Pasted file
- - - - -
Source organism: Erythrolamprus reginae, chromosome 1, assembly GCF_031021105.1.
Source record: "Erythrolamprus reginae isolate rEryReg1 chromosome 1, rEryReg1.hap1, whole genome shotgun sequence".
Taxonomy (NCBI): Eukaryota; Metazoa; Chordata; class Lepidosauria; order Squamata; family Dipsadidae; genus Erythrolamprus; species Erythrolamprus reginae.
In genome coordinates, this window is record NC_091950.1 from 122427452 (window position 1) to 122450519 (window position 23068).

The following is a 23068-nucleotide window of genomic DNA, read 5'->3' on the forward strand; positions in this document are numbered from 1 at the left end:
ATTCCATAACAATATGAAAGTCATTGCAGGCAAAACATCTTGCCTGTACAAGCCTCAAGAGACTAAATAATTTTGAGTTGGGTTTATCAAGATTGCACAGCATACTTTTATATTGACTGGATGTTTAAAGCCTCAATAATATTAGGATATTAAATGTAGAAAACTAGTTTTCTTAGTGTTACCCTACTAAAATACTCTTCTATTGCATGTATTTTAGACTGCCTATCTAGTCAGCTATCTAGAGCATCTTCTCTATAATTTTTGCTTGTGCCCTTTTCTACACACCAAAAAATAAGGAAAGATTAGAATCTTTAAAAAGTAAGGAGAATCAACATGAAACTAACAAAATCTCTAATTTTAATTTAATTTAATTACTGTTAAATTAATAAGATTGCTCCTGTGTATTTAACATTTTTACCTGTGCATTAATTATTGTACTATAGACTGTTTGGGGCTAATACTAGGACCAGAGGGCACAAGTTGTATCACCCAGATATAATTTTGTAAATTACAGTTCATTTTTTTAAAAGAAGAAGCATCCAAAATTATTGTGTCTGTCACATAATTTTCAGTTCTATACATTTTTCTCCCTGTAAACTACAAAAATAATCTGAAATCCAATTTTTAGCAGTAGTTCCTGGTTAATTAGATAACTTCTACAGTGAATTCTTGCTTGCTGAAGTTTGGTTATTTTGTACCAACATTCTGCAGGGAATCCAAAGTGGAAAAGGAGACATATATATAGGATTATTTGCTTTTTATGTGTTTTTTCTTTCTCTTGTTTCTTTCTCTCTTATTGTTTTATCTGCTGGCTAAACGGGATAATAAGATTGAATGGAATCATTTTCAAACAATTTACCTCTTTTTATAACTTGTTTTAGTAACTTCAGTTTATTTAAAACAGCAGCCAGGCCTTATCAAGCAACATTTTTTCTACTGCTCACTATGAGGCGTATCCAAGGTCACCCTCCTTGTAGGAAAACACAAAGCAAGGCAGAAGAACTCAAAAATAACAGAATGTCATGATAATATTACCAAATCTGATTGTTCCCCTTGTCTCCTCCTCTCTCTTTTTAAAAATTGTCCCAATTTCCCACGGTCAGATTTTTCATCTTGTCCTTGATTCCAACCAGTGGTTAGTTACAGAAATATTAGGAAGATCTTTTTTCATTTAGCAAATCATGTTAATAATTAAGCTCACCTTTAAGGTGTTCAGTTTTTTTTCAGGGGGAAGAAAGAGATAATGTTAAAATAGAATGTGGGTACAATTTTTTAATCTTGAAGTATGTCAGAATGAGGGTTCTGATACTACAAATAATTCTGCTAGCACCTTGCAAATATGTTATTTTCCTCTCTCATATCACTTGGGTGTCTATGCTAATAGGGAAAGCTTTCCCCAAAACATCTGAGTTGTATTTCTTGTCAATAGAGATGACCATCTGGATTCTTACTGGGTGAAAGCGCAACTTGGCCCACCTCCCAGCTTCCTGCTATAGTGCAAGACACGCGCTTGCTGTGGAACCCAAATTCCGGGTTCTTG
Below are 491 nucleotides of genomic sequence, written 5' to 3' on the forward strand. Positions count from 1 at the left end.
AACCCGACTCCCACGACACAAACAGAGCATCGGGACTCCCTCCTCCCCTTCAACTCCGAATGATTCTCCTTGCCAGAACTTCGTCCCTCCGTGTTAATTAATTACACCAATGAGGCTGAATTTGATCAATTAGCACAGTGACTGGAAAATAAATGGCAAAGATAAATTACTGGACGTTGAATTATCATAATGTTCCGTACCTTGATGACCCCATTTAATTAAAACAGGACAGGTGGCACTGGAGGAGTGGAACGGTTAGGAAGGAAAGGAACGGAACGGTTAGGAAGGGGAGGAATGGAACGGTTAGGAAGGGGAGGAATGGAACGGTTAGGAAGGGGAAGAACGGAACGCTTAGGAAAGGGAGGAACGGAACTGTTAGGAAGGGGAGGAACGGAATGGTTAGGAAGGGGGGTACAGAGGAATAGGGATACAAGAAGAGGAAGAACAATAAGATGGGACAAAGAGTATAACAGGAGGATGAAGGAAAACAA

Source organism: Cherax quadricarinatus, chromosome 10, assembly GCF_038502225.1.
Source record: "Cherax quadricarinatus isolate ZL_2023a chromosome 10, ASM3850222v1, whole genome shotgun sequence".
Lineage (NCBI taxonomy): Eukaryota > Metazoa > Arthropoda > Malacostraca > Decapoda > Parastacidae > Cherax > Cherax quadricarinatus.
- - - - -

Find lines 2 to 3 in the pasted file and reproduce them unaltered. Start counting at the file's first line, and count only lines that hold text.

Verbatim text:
Source record: "Erythrolamprus reginae isolate rEryReg1 chromosome 1, rEryReg1.hap1, whole genome shotgun sequence".
Taxonomy (NCBI): Eukaryota; Metazoa; Chordata; class Lepidosauria; order Squamata; family Dipsadidae; genus Erythrolamprus; species Erythrolamprus reginae.